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Just found my way to learn about this project. Very interessting and refreshing!

 

I was wondering about the possibility of failure. Yes. In most RPGs your descisions can seal the fate of kingdoms and people, your companions may live or die, even the hero can live or die. But from the moment you learn about the Big Problem, you know that you will solve it by the end of the game. Regardless of what choices you made.

 

(Except the 4th ending to a particular game that does not involve a colorful explosion. *hint*)

 

I think that if done well, failure can be as satisfying as success. It also adds a dimension to choices. Or combination of choices. "If I do what is Right in this case...is it also what is necessary? Will I save a few...but lose the war?". Or "I have two rival groups both bound to be by my great charisma..but when push comes to shove, when victory depends on cohesion...will they be able to work together?"

 

When the game ends, you can look at the ending and say "I have lost the war, but I've never betrayed the ideals and always did what is right", perhaps even something as trivial as "Alright, my character has failed to solve the problem...but he did have this amazing romance for which he sacrificed everything else."

 

What do you think? Can failure be as satisfying as success in the end?

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Sometimes failing miserably can make a success the next time all the better. Of course, you'd need the first scenario where you fail to not be incredibly depressing and make you not want to play again.

 

On top that, there's always the sacrifice victory, which has a few different outcomes depending on what you've actually sacrificed. (Yourself, your party, your relationship etc.)

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Sometimes, and especially in RPGs, I think failure would make just as good an adventure as success. I'd like to see valid failure states not just for the main quest line but also for meaty side quests. Ultimately an RPG is about the story you weave with your characters right? So it can only benefit if that tale can be full of tragedy as well as triumph.

 

There's nothing to say that the hero must always be victorious. In fact that goes against every theory of storytelling I know of. To always win is boring and predictable.

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So you basically want it to be like the Witcher 2? I want the same. If the decisions and outcomes won't be as interesting and different as in Witcher I'll be greatly disappointed.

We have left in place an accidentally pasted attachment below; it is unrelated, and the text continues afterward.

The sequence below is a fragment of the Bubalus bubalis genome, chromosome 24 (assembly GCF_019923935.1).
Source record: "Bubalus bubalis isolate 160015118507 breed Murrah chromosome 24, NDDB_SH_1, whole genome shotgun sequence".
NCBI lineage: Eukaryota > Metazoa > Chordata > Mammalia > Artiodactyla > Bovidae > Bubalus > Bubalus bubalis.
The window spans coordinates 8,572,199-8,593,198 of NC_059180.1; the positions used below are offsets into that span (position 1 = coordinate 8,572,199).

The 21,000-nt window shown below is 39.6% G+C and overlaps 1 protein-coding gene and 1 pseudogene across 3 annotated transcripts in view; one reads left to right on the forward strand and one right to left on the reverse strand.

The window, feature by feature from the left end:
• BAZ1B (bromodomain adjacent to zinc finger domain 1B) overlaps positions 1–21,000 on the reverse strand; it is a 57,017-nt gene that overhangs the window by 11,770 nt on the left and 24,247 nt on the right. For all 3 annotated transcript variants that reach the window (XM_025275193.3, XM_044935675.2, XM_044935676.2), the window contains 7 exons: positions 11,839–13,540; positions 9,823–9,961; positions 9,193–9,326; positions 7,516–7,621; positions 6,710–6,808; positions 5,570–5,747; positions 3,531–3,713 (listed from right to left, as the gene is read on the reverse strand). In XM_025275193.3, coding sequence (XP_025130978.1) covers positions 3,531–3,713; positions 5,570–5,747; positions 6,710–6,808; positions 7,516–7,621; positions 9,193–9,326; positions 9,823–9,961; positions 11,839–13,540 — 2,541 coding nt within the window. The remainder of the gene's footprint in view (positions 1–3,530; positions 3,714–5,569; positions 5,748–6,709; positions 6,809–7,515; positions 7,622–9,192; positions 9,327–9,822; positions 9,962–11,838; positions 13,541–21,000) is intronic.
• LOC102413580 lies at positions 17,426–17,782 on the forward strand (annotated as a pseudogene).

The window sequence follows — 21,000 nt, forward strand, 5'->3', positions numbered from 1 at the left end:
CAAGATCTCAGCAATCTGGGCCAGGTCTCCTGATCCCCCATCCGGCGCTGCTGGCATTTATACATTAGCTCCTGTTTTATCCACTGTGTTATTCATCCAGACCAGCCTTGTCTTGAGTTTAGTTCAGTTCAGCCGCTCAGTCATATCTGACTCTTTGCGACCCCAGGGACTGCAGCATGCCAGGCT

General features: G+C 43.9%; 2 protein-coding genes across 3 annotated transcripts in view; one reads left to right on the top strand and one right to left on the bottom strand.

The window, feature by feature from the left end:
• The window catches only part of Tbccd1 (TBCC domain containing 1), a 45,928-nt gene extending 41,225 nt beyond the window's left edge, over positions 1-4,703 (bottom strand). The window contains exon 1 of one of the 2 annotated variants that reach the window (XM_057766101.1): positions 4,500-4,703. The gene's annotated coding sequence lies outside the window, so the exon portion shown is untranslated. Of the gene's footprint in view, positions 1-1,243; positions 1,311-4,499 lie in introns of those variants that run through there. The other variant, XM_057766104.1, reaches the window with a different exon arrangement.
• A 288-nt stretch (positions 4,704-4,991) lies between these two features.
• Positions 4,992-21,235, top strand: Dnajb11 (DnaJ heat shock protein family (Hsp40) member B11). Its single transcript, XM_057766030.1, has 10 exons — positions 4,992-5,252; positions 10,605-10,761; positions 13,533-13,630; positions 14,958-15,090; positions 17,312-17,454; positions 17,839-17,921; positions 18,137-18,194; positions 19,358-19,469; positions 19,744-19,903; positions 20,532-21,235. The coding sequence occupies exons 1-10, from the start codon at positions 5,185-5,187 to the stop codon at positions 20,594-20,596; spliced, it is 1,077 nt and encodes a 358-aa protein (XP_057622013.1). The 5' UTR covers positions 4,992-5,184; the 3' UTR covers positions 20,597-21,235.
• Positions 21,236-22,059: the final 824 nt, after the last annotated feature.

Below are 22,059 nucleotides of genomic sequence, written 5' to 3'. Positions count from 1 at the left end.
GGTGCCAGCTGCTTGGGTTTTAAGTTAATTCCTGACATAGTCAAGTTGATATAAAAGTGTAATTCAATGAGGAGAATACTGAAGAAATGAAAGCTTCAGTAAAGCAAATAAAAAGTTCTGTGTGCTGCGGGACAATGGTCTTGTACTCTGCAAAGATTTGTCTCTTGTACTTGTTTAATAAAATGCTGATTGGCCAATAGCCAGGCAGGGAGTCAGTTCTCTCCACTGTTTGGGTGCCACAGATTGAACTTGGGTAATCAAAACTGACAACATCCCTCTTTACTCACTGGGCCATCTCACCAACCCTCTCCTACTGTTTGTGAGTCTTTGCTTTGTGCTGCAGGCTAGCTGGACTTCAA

Being able to choose wrong is also essential.

Edited by buggeer
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Failure is fine, so long as it's determined by factors one can control and isn't constantly contrived to be inevitable. I like the idea of some quests being completed through failure, one way or another. Also, if failure can somehow open more doors or add to additional content because of it, as well as resulting in different consequences, that's great too.

 

I think the key is not to punish the player too much, and so long as there is proper context and it's well-handled, this shouldn't be a problem.

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And sometimes a victory can be more bitter than defeat.

 

What if you save a kingdom, by sacrificing it's very soul. Destroying the very foundations of its culture and morality. You've saved the kingdom, but in saving it you've transformed it into something so horrible that may be...destruction would have been better. Or to secure a victory, you have to betray the trust of those who love you and use them up.

 

I think something like that would make for far more interessting choices in the end. For Good and for Evil alligned characters. An evil character has no qualms sacrificing others for victory...but will he be able sacrifice himself (not per se by dying). Or will he be able to put personal considerations aside when needed? Will a Good character be able to do something horrible in order to win?

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Even Ancient Greek playwright knew that the best ending is a bitter one, with just a little hint of sweetness. Perhaps a day will come, perhaps with Project Eternity, when a computer game will become a source of true catharsis. It already has with Planescape: Torment.

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I think the key is not to punish the player too much, and so long as there is proper context and it's well-handled, this shouldn't be a problem.

 

That is exactly the point. If failure is unsatisfying, it is a punishment. "Game Over : restart level" is an example of punishment. But if failure is satisfying because it makes an excellent story, reveals something about character and companions or indeed opens new doors and possiblities - then it is not punishment.

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Readind what You've guys have written here made me thing of the whole concept of making decisions in game. In my opinion it is crucial to actually NOT know if we now, at the moment, are making a decision or not. In almost every cRPG nowadays, when You make a choice, the game blow it in Your face: "Hey, Smith, now is the Big-F***-Moment when You have to chose!". It's not what happens in real life, it feels artificial. In real life the most meaningful decisions are often made without actually being aware that You chose anything. You just act in a specific way and, after more or less time, You are faced with consequences, sometimes easy to predict earlier, but sometimes totally unpredictable.

 

In terms of PC games, almost always You decide which path to follow during a dialogue. You chose one answer or another and that's it. It would be GREAT to have a lot of decisions to make, but to be made as a consequence of BEHAVIOUR, not the dialogue. For egzample: